Study in Luke’s Gospel. Presentation 07. Veiled And Unveiled Chap 2v1-20. Presentation 07. Introduction.
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The advertising industry regularly makes use of contrasts e.g. ‘Look what a difference has been made to my wash now that I Tide” washing powder’. Great use is made of ‘before’ and ‘after’ shots in order to persuade us of the effectiveness of a particular product? Luke also recognised the value of presenting us with before and after shots designed to show us the difference that Jesus makes in people’s lives. And a foretaste of the difference Jesus would make is indicated in the birth narrative with its initial focus upon the shepherds. One of the contrasts that we find in this passage is that of God’s glory veiled and unveiled.
Luke begins with the unspectacular, the birth of a child in the midst of all the upheaval caused by the emperor’s decree. Caesar Augustus also known as Octavian wanted a register of his subjects. We might whimsically suggest that he was intent upon issuing all his subjects with a National Insurance number for he wanted to ensure that no one avoided the taxman. The census certainly had this as its objective. It was in the midst of all this bustle that Jesus was born. We need to admire the amazing restraint of God in all of this.
No fancy publicity, no trumpet fanfare, ‘how silently, how silently , the wondrous gift is given,’ is how the hymn-writer describes the manner in which the Jesus gift was given. God chose to identify in the humblest way imaginable with those who were made in his image.
There was nothing to suggest to those passing by that the child born to Mary was in any way special, just another statistic, just another taxpayer in the making, arriving from and in rural anonymity.
Despite the social status of Mary and Joseph, [they did not have enough social standing to secure a bed for the night they managed to make stable-class but that was it] Luke’s description of Bethlehem, as the town of David, does trigger off a clue that this was to be the birthplace of the Messiah [Mic.5v1-2].
But the contrast between the birth’s commonness and the child’s greatness could not be greater. It is just that there is nothing here to indicate that anything out of the ordinary had happened. The glory of God was veiled as he stepped into our world. What do we sing? ‘Mild he laid his glory by’.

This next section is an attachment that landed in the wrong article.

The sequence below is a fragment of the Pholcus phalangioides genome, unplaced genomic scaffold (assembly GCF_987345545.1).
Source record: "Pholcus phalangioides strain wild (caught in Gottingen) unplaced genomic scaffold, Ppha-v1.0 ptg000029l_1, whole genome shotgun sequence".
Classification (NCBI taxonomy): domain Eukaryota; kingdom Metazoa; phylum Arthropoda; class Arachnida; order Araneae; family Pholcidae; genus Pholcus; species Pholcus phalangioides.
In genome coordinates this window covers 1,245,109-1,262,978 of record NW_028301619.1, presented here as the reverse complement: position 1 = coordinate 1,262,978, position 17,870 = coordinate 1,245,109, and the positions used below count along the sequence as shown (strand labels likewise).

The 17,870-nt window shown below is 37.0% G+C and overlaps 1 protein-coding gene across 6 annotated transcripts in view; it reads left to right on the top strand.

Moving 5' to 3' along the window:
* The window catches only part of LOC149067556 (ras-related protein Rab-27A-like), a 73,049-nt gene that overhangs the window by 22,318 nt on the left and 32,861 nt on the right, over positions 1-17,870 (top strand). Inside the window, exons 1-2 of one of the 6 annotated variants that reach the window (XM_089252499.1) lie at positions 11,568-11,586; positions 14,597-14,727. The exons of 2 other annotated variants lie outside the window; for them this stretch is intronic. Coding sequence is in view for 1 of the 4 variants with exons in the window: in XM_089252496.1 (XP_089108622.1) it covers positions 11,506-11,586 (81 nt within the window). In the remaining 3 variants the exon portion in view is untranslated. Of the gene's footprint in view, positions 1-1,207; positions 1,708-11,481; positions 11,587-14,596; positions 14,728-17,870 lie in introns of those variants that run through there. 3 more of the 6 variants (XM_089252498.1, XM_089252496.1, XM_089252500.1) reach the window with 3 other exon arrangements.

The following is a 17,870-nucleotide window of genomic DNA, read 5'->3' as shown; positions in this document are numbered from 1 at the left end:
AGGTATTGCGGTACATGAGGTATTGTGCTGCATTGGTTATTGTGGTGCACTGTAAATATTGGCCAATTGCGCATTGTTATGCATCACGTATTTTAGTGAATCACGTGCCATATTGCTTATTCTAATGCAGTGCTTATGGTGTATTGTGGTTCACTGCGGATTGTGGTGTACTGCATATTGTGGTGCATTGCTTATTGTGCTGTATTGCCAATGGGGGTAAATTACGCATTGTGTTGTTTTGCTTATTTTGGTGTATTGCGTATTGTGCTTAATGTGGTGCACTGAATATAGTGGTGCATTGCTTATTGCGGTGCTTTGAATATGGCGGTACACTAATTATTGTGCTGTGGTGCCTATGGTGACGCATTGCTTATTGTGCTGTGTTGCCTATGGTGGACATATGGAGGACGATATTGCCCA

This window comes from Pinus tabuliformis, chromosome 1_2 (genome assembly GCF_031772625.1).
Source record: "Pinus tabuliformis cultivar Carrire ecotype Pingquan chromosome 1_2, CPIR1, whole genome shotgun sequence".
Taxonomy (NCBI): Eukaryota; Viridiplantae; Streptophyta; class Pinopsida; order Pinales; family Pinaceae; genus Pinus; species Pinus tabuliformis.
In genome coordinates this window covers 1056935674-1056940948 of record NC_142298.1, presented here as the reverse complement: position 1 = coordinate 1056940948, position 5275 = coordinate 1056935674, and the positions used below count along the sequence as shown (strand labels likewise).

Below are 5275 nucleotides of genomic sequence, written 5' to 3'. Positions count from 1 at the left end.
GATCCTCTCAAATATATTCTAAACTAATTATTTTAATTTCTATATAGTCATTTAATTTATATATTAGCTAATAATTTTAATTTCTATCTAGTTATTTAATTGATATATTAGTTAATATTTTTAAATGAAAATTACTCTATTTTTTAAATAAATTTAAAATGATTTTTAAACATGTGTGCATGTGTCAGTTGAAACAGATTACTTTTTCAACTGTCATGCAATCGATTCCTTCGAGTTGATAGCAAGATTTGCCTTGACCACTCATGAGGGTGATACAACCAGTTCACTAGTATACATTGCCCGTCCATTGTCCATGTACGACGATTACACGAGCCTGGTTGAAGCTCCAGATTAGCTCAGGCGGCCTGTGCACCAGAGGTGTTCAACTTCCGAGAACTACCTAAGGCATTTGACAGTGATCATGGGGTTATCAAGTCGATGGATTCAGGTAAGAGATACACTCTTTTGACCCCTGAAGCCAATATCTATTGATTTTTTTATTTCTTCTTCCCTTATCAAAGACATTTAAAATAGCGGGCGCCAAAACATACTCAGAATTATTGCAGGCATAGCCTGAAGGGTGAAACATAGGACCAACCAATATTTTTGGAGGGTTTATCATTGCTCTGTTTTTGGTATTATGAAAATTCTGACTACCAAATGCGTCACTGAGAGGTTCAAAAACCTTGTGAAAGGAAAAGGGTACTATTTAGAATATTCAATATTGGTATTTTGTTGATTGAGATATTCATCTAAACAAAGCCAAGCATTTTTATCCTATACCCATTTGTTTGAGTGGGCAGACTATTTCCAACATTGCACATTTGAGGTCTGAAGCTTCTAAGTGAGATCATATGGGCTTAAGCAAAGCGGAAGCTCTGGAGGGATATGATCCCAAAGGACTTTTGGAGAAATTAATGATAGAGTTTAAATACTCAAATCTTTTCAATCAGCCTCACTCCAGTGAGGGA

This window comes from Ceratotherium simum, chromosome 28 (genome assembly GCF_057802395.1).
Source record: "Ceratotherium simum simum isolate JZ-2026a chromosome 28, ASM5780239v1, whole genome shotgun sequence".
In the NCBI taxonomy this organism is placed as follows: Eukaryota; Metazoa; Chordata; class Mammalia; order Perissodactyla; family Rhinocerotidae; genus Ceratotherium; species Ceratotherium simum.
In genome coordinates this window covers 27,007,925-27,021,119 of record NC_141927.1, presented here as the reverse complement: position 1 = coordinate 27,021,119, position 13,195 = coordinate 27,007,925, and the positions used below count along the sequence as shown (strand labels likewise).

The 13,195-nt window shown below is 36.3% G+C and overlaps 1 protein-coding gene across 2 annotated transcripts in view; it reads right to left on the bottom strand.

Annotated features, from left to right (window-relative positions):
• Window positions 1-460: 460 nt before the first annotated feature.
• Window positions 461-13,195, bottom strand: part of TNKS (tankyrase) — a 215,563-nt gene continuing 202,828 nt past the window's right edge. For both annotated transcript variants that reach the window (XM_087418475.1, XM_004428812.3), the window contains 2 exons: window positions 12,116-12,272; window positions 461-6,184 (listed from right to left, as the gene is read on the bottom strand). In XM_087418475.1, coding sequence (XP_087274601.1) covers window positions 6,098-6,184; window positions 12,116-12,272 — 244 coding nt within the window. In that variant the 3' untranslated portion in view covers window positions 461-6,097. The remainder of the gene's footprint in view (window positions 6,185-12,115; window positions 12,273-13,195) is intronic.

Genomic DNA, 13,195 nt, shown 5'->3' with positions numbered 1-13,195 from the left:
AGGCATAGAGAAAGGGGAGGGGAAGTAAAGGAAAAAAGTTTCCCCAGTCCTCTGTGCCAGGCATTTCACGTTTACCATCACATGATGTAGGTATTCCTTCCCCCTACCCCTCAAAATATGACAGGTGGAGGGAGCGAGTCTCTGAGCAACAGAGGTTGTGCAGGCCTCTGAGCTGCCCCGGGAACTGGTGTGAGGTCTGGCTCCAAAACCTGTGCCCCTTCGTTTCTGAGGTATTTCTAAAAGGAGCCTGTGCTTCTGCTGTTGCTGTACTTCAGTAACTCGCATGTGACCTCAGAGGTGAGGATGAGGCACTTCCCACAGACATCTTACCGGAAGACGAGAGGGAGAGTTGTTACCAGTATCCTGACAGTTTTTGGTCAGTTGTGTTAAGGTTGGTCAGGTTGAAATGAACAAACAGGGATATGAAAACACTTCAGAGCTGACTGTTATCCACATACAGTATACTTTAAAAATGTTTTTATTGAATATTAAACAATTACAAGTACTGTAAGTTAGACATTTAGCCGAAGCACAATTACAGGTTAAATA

When the news of the birth of Jesus was brought to the shepherds on the Bethlehem hillside they were terrorised. They did not simply react in the way that people normally did when faced with angelic visitors.
This is not just a dose of healthy fear produced by a completely new and other worldly experience. This was terror, this was blind dread, and this was heart attack material. What caused it? The text supplies us with the answer. They were greeted not just by the angel of the Lord but by the glory of God that shone around them.
To be confronted with the glory of God in all its brilliance is to realise that we have been penetrated to the depth of our being by a God who knows all our secrets. He is a God before whom nothing can be hid. Heb.4v13
What things? Things which we have lived comfortably with, the grey areas of our lives which we have been very relaxed about are suddenly seen in their true light and we see their awful ugliness and blackness exposed. The unveiling of God's glory does that! These shepherds knew beyond all doubt that it was impossible for them to dwell in that glory.
This was also the experience of Isaiah the prophet of God. He was a godly man, a religious man. One day he went to the temple to pray and God revealed his glory. And when he saw the Lord high and lifted up, how did he react? The experience terrorised him. He cried out, "Woe is me, [I'm done for I can't live with this] I am a man of unclean lips.“ Isa.6v5
Think too of the experience of Peter after Jesus momentarily revealed something of his glory in the remarkable catch of fishes. Such was the impact that this revelation made upon Peter that it caused him to fall down before Jesus and cry out, "Lord depart from me for I am a sinful man". Luke 5v8.
Peter too was saying, "I can't live with this". Exposure to the glory of God does that. It exposes the utter inadequacy and failure of the creature in the presence of his Creator. Does this help us to understand the sheer terror of these shepherds in a somewhat different light?
The first Christmas was an extremely stressful one for these men. The glory of God in all its exposing, searching brilliance penetrated the darkest chambers of their hearts.
If we try and place ourselves in the shepherd’s shoes, we will be able to understand more clearly the significance and relevance of the angelic message. The birth of God's Son was the culmination of God's preparations to enable men to live with his glory. This child had come to "bring many sons into glory".
These messengers had come, not to incite fear but to dispel it with a message of quite glorious hope. It was a time of good news not just for the shepherds but for all people of all generations. God had a solution to the quaking terror in the hearts of men and women who would stand before his blinding glory.
First of all we find the second person of the trinity clothing himself with our frail humanity. This humanity veiled the essential glory of the Godhead. You could say that in this way God made himself approachable to the very worst of men. Men were able to see the attractiveness of God without being overwhelmed and confounded by his glory.
A child might be a bit intimidated on seeing a judge attired with all the instruments of his office sitting on the bench of the high court. But if that same child were to meet the judge doing his shopping in Safeway he would undoubtedly strike up a quite different relationship.